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I basically want to write a customer logger/tracer which also logs the class and method name of the method that calls the logger/tracer. This should be fast so that it does not affect the performance of the application, strongly typed and clean. Does anyone have good ideas?

Here are the few I had but I worry about performance due to reflection:

  • StackTrace/StackFrame (too much overhead?)

  • MethodInfo.GetCurrentMethod() (still too slow? and not very clean)

  • pass method as delegate (C# can do that implicitly and I have access to the MethodInfo, but not very clean)

I appreciate anyone's comments.


I liked the cleanless of StackFrame so I asked a more specific question here with regards to StackFrame's performance and I got some really good response including performance tests. It turns out that MethodInfo.GetCurrentMethod() is the fastest (takes about 1 microsecond on my computer) and new StackFrame(1) can be requested on demand (takes about 15-20 microseconds on my computer). I threw out the method as delegate option since it's too messy when the method has several parameters.


I've looked at all the options and the best is to write a custom plug-in for PostSharp which injects the method name as string in MSIL during compilation when applying a custom attribute like [Trace] to it. It's the fastest and most maintainable option in my opinion. This even enables a lot more things like passing the parameters names and arguments without any kind of reflection and catching and logging exceptions automatically. This my related question for more information.

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may i ask, why you dont want to use log4net? –  nWorx Aug 28 '09 at 20:27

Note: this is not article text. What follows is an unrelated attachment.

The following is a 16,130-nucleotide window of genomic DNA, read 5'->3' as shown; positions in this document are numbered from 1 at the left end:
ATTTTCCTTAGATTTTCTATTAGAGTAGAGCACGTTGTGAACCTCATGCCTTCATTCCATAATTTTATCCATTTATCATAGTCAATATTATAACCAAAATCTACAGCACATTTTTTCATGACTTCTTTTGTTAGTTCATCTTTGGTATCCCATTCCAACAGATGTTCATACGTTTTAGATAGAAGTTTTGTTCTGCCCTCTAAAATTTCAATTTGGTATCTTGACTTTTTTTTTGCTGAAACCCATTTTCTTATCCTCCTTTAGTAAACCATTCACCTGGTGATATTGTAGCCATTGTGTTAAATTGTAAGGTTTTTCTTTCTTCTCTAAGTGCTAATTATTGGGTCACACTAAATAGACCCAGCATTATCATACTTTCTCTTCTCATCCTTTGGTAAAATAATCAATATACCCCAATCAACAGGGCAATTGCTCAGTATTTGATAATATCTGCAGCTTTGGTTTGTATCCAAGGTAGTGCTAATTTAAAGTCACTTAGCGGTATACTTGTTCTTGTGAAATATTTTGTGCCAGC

I don't like too rely on other components. And also in the case of log4net, it's way too complex. –  user65199 Aug 28 '09 at 20:44
Hermann, this is generally referred to in our industry as "not invented here syndrome" and is best to be avoided. Here's a wikipedia link with more information about this affliction: en.wikipedia.org/wiki/Not_Invented_Here –  Anderson Imes Sep 1 '09 at 3:00
Joel Spolsky's company also invented their own programming language. I'm not sure this is a good example. You should really consider using a written library. Logging is a solved problem and reinventing the wheel I think is probably not the best use of your time. Just my 2 cents... take it for what it's worth. –  Anderson Imes Sep 1 '09 at 16:35
Also, you'll notice that his argument is that you should do this if it is core to your business. If your business is logging (like if your company name was "We Log Good, Inc."), I'd say go for it. –  Anderson Imes Sep 1 '09 at 16:40

5 Answers 5

up vote 2 down vote accepted

Simply put, the fastest way is to do it statically at compile-time:

public void DoSomething()

public void TraceCall(string methodName)
    if (!tracingEnabled) { return; }
    // Log the call

The question then is essentially the same as your previous question; what's the best way to do this in a maintainable and accurate fastion? The run-time options we previously discussed take a relatively severe performance hit, but the trade-off is that they can be easily implemented.

As was mentioned int he previous thread, this is beginning to lean towards Aspect-Oriented-Programming; PostSharp is one such library that can help find the balance of statically compiled performance with simple maintenance.

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You're right. I hope it does not take too much effort to implement this with PostSharp. I guess it depends on each individual the needs, but I would not call 20 microseconds a severe performance hit. –  user65199 Aug 28 '09 at 20:49